Avalanche Manifest File
project.yaml file can be seen as an entry point of your project and it defines most of the details on how SubQuery will index and transform the chain data. It clearly indicates where we are indexing data from, and to what on chain events we are subscribing to.
The Manifest can be in either YAML or JSON format. In this document, we will use YAML in all the examples.
Below is a standard example of a basic Avalanche
specVersion: 1.0.0 name: avalanche-subql-starter version: 0.0.1 runner: node: name: "@subql/node-avalanche" version: latest query: name: "@subql/query" version: latest description: "This project can be use as a starting point for developing your Avalanche based SubQuery project" repository: https://github.com/subquery/avalanche-subql-starter schema: file: ./schema.graphql network: chainId: "mainnet" subnet: "C" # This endpoint must be a public non-pruned archive node # Public nodes may be rate limited, which can affect indexing speed # When developing your project we suggest getting a private API key # You can get them from OnFinality for free https://app.onfinality.io # https://documentation.onfinality.io/support/the-enhanced-api-service # If using an OnFinality Endpoint, you should append the API key like so: # endpoint: "https://avalanche.api.onfinality.io?apikey=xxxxx-xxxxx-xxxxxx-xxxxxxxx" # Note that we currently only support HTTP endpoints (not Websockets) endpoint: "https://avalanche.api.onfinality.io/public" # Optionally provide the HTTP endpoint of a full chain dictionary to speed up processing dictionary: https://api.subquery.network/sq/subquery/avalanche-dictionary dataSources: - kind: avalanche/Runtime startBlock: 1 # Block to start indexing from options: # Must be a key of assets abi: erc20 ## Pangolin token https://snowtrace.io/token/0x60781c2586d68229fde47564546784ab3faca982 address: "0x60781C2586D68229fde47564546784ab3fACA982" assets: erc20: file: "IPangolinERC20.json" mapping: file: ./dist/index.js handlers: - handler: handleBlock kind: avalanche/BlockHandler - handler: handleTransaction kind: avalanche/TransactionHandler filter: ## The function can either be the function fragment or signature # function: '0x095ea7b3' # function: '0x7ff36ab500000000000000000000000000000000000000000000000000000000' function: approve(address spender, uint256 rawAmount) ## from: "0x60781C2586D68229fde47564546784ab3fACA982" - handler: handleLog kind: avalanche/LogHandler filter: topics: ## Follows standard log filters https://docs.ethers.io/v5/concepts/events/ - Transfer(address indexed from, address indexed to, uint256 amount)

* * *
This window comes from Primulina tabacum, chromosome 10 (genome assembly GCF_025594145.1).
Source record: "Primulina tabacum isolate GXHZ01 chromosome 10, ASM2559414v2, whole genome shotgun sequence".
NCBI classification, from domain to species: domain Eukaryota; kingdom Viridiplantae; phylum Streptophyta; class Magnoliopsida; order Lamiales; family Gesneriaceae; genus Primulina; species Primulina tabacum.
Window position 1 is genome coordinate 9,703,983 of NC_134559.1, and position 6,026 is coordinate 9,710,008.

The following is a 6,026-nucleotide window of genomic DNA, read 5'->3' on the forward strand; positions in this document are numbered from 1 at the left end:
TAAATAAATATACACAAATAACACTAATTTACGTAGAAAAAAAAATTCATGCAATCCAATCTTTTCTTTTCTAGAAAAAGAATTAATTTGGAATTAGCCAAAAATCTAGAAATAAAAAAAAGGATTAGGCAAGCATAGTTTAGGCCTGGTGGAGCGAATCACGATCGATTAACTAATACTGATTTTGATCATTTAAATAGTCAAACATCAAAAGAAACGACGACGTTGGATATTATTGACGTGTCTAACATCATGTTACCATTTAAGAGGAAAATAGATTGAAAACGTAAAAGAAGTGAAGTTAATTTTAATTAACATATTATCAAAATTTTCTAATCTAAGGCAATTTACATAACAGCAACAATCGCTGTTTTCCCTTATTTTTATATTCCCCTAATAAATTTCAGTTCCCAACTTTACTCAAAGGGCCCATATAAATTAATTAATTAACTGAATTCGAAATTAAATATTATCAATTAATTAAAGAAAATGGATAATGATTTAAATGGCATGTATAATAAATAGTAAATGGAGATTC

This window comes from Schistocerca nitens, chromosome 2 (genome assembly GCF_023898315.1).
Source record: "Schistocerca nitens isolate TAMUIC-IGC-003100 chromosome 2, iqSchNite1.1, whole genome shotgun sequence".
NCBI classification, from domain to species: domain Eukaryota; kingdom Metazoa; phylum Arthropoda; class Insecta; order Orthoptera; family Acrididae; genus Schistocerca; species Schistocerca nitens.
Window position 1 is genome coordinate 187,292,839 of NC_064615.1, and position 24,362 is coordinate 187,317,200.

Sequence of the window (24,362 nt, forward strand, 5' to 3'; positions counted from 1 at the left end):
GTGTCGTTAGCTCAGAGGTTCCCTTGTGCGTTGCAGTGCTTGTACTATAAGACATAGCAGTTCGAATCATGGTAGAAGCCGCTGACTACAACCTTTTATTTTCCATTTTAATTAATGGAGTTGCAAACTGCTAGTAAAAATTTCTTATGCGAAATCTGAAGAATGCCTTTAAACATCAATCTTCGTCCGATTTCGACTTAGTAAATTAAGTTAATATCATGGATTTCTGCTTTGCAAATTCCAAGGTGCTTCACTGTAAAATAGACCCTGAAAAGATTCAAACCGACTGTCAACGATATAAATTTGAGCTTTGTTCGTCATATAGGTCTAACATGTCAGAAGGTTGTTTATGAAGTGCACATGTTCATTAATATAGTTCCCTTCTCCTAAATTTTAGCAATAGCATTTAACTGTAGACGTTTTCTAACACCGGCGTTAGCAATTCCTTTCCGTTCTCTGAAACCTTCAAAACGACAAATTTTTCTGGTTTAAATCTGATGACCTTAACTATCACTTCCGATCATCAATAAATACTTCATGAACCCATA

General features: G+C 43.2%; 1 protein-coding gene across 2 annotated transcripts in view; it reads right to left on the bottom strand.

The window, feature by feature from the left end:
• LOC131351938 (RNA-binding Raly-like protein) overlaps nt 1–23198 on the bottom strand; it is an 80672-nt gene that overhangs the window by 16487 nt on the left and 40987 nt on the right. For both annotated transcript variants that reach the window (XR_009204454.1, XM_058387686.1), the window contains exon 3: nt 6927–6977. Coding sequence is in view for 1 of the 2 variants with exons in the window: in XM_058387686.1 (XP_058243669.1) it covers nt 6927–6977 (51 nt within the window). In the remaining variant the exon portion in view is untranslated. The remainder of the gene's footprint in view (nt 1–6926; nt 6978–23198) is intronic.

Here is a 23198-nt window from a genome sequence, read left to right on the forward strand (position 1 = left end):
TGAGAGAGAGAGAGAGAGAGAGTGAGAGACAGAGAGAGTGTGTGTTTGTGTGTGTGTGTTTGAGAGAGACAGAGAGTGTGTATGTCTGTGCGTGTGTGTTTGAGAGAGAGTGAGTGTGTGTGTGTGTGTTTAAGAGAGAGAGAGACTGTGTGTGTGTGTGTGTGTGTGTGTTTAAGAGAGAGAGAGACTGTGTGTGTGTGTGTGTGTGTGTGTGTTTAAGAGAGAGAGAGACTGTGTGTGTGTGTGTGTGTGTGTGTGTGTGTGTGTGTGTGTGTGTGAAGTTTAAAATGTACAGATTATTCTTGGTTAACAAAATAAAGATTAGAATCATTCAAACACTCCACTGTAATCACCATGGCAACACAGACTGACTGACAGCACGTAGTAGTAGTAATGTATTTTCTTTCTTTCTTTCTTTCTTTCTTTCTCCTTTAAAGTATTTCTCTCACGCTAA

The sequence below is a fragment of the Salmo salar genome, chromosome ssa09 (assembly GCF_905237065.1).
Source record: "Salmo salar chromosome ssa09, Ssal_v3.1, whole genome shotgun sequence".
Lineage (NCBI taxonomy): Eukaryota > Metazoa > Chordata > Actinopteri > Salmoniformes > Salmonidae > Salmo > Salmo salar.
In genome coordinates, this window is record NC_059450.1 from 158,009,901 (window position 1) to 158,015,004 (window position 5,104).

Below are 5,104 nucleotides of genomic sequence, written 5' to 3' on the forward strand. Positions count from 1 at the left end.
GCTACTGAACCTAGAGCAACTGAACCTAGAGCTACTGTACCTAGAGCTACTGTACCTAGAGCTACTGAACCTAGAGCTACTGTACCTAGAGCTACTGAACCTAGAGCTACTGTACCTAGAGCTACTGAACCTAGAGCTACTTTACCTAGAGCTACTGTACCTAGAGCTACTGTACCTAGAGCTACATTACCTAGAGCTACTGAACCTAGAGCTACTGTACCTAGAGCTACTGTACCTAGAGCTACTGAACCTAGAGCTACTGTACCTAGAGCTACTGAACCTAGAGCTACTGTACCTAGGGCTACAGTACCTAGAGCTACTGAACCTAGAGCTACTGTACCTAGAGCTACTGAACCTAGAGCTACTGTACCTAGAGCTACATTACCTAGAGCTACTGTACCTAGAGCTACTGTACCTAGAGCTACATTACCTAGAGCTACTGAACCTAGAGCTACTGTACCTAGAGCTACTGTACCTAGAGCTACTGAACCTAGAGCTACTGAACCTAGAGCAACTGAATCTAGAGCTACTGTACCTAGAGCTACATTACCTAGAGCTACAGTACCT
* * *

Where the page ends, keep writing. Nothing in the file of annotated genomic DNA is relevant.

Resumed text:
Top Level Spec
|specVersion||String||The spec version of the manifest file|
|name||String||Name of your project|
|version||String||Version of your project|
|description||String||Discription of your project|
|repository||String||Git repository address of your project|
|schema||Schema Spec||The location of your GraphQL schema file|
|network||Network Spec||Detail of the network to be indexed|
|dataSources||DataSource Spec||The datasource to your project|
|templates||Templates Spec||Allows creating new datasources from this templates|
|runner||Runner Spec||Runner specs info|
|file||String||The location of your GraphQL schema file|
If you start your project by using the
subql init command, you'll generally receive a starter project with the correct network settings. If you are changing the target chain of an existing project, you'll need to edit the Network Spec section of this manifest.
chainId is the network identifier of the blockchain. Examples in Avalanche might be
Additionally you will need to update the